It’s an agricultural whodunit: People in 28 states are receiving mysterious seed packets from China and Kyrgyzstan.
This isn’t a Jack and the Beanstalk situation. State agencies are warning not to plant them for fear they could be invasive — and they’re pretty sure the seeds are part of a “brushing” scam.
WTF are ‘brushing’ scams?
They work like this: A shady seller finds your info and registers a fake Amazon or AliExpress account in your name. Then they use it to buy, say, a packet of their own seeds.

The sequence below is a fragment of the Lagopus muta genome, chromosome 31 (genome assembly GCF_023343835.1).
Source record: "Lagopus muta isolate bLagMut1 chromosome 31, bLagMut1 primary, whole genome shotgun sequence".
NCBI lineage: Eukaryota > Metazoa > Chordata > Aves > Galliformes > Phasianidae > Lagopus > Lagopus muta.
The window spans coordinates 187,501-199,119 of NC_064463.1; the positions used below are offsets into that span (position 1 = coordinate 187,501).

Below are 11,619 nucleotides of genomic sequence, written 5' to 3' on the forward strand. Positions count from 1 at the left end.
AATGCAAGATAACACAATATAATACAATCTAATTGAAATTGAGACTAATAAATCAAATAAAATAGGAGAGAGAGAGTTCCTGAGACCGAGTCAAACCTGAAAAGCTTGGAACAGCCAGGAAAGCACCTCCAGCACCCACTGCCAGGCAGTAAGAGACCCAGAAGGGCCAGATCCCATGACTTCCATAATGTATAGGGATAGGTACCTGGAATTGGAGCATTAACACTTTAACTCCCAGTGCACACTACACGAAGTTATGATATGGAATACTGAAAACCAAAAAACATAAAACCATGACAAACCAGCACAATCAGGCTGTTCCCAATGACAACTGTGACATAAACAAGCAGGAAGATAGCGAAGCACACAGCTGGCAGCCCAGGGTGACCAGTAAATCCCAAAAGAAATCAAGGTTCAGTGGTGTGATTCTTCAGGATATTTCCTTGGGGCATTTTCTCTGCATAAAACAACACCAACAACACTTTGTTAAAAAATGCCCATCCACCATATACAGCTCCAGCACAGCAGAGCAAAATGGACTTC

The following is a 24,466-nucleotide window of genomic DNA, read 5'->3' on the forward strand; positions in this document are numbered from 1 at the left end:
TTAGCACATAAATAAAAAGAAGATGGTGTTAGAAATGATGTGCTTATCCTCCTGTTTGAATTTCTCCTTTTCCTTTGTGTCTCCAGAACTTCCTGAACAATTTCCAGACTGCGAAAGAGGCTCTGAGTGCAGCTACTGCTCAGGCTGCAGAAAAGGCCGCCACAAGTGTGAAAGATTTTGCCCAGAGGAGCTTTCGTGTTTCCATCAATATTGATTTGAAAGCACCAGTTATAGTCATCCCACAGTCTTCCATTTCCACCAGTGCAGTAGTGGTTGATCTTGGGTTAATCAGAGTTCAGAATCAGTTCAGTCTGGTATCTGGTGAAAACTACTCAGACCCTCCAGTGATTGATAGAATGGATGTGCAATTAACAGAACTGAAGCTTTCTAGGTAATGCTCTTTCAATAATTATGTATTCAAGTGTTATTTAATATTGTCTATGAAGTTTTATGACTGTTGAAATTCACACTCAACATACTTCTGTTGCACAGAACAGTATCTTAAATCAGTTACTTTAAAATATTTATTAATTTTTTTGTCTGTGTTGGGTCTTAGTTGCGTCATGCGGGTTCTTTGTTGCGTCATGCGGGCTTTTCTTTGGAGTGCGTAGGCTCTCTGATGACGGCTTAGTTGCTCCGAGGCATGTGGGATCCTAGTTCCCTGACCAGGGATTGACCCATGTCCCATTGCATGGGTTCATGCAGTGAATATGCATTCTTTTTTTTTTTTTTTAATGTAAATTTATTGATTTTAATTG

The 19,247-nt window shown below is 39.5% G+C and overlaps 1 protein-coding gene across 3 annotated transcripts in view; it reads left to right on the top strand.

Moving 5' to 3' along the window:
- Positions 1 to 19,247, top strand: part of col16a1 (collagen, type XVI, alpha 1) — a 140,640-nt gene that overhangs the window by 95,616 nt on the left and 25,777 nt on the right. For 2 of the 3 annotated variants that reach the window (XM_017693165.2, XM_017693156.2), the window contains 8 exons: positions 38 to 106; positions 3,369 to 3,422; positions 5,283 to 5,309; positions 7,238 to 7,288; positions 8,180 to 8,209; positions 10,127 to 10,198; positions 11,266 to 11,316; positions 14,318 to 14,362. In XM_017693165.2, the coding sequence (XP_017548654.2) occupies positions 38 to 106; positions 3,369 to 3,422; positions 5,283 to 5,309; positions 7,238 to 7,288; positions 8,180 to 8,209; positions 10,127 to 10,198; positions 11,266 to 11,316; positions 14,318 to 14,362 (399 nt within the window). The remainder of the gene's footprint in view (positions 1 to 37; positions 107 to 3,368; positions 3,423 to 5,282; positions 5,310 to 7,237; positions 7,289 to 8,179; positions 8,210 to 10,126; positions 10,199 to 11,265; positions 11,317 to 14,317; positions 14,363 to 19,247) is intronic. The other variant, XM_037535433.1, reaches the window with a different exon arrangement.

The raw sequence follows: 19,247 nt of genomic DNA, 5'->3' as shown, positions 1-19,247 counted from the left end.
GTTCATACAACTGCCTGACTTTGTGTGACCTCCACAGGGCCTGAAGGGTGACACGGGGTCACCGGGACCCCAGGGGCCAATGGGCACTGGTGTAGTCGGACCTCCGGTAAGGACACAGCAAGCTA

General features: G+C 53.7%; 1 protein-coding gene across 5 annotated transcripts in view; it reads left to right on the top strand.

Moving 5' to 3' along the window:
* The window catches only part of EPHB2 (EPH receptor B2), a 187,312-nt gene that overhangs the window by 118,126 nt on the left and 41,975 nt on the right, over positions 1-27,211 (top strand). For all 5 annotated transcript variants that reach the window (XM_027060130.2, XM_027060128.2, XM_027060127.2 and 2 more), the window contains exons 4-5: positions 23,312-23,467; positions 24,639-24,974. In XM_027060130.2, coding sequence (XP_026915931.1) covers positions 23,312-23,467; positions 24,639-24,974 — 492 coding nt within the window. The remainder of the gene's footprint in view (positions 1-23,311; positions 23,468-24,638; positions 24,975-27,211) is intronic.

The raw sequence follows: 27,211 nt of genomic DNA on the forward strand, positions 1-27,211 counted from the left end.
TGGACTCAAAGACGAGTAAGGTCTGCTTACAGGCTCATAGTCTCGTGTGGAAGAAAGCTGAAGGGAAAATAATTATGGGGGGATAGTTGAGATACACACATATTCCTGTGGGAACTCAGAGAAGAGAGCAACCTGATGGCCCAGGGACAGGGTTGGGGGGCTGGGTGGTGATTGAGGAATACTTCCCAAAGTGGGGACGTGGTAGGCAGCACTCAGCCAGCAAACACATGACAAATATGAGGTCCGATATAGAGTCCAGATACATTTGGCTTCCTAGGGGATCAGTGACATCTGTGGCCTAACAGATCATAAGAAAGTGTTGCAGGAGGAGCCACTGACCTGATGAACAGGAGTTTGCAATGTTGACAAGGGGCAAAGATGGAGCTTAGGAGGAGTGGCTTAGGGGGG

When the goods arrive, the seller leaves a glowing review — now with a “verified buyer” tag.
Don’t brush off brushing
Last year, Amazon encouraged the “verified” elite to rate more purchases. The idea: Their ratings are trustworthy, so they could drown out paid reviews.
According to one study, brushers jacked up their search rankings 10x faster than unbrushed rivals. And only 2.2% of brushing accounts were caught.